May 04, 2023

Understanding the Bible: Judah & Tamar

This is a special bonus episode of Tell Me More About! Whit and Casey dig into understanding the Bible, specifically Genesis 38: Judah and Tamar’s bizarre and seemingly out-of-place story.

Sometimes, you read something in the Bible and think, “Woah, what is that?” Why is this chapter included? How can we understand the story in the context of the culture it was written in? It’s important not to blow past these instances but to turn back and investigate. So, that’s exactly what we’re going to do!

Check Out this Episode on Judah and Tamar:

The Bible can be intimidating for many people because certain parts are hard to understand or interpret. The story of Judah and Tamar is a great example of this.

In Genesis 38, in the middle of the story of Joseph, is this seemingly out-of-place chapter about one of Joseph’s brothers: Judah, and his daughter-in-law, Tamar.

How do we begin to understand the Bible more and more?

As you read a story like Judah and Tamar, it’s crucial to remember these things.

1. We’re living in a wildly different culture.

The culture in Genesis 39 is a shame and honor culture. It’s motivated by drastically different things than what we’re motivated by today. It was within the family that justice was done, needs were met, and women, specifically, found protection.

This chapter involves the idea of levirate marriage:  The word “levirate” comes from the Latin word for “brother-in-law.”  This law stated that if a married man died without an heir, his next-in-line eligible brother was to marry the widow.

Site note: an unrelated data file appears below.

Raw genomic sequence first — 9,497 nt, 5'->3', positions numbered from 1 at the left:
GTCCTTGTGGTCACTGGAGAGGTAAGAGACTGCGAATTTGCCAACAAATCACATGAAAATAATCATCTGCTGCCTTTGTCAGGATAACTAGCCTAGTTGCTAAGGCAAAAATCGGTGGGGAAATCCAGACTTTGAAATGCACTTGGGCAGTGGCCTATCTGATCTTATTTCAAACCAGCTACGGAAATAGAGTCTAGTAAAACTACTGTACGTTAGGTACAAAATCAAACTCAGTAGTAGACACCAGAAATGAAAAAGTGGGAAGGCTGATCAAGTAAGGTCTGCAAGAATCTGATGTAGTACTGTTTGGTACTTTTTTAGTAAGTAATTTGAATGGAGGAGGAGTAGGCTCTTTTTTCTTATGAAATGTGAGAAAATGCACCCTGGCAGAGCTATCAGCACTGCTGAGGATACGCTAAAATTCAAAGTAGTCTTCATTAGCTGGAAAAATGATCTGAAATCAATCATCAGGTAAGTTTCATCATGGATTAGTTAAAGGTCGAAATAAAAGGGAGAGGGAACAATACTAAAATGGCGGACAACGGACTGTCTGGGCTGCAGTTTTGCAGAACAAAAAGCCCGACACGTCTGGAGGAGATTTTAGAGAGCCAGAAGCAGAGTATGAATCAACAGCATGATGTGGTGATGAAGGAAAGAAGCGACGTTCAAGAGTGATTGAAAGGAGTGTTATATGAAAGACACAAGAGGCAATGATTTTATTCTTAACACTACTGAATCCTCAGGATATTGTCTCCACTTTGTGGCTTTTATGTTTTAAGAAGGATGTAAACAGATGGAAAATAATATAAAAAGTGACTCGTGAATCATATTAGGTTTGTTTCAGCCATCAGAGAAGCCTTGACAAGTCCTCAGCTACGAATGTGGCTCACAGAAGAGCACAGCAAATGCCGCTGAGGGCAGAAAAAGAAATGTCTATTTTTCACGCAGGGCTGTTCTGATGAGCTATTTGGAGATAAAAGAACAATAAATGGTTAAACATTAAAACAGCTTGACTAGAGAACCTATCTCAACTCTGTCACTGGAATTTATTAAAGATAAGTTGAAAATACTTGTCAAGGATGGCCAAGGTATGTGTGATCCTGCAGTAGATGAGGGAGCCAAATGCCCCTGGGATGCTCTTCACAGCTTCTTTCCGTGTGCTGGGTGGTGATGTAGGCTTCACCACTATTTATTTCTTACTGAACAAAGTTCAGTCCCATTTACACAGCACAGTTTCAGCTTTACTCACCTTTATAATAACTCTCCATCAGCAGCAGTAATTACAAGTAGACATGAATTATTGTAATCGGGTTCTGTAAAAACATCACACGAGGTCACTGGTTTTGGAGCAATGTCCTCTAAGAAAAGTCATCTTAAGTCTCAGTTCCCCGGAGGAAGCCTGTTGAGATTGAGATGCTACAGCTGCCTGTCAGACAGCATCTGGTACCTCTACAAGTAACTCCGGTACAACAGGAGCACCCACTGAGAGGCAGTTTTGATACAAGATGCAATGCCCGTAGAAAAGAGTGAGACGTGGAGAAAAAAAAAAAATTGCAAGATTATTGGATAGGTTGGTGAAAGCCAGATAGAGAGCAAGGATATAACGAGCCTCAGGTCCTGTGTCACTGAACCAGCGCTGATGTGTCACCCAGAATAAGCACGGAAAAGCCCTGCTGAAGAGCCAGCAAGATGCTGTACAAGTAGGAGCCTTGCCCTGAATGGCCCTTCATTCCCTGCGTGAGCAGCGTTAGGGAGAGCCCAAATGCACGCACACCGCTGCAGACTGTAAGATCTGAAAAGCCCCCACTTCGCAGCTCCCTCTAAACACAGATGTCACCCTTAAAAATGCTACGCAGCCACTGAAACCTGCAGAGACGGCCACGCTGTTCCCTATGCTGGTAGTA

Judah owed Tamar his next eligible son, and to withhold this from her left her incredibly vulnerable.

2.  We won’t always have a clear answer.

We often read a story like Judah and Tamar’s and think, “Why is this here?” and honestly, that’s a great question to ask. But to truly interpret scripture, you have to get comfortable with uncertainties.

There are different ways to view this story’s inclusion within Joseph’s story. Some people think it’s a turning point in Judah’s story—it gives a character arch that shows why he is willing to sacrifice himself for Benjamin later in the story.

Another view is Judah serves as a contrast to Joseph; Joseph resists the temptation of Potiphar’s wife in Genesis 39, and Judah fails to resist sexual temptation in Genesis 38.

Judah is unrighteous and dishonest, while Joseph does what’s right even though it hurts him.

The story parallels Genesis 39 in an interesting way as well. Tamar finds herself in a purgatory situation, much like Joseph, and makes the most of her circumstances.

3. Pay attention to repeated words or phrases.

The author is trying to link you to specific ideas or themes. For example, robes and garments are used deceptively throughout the story of Joseph and his family.

In Genesis 27, Jacob, Joseph’s father, steals his brother Esau’s blessing by wearing his garments. Later in Genesis, Joseph’s brothers deceive their father by showing him Joseph’s robe covered in blood. In Genesis 38, Tamar deceives Judah by wearing the robes of a prostitute.

This family continues to take matters into their own hands, using deception to receive what they believe is rightfully theirs.

4. The Bible always points back to the faithfulness of God.

God’s plan was not stopped by the deception and betrayal we see in Joseph’s family. We see repeatedly that God is faithful to His people even when they’re not faithful to Him.

He can redeem any situation, no matter how badly humans fail. Jesus, the Messiah of humanity, was a descendant of Tamar and Judah.

Now, that’s a powerful portrait of redemption.

Read the story of Judah & Tamar for yourself in Genesis 38.

Show Notes From the Episode: 
Listen to the Theology in the Raw episode they reference HERE


Check out another blog on studying the Bible:

How to Read the Bible by Casey Shirley


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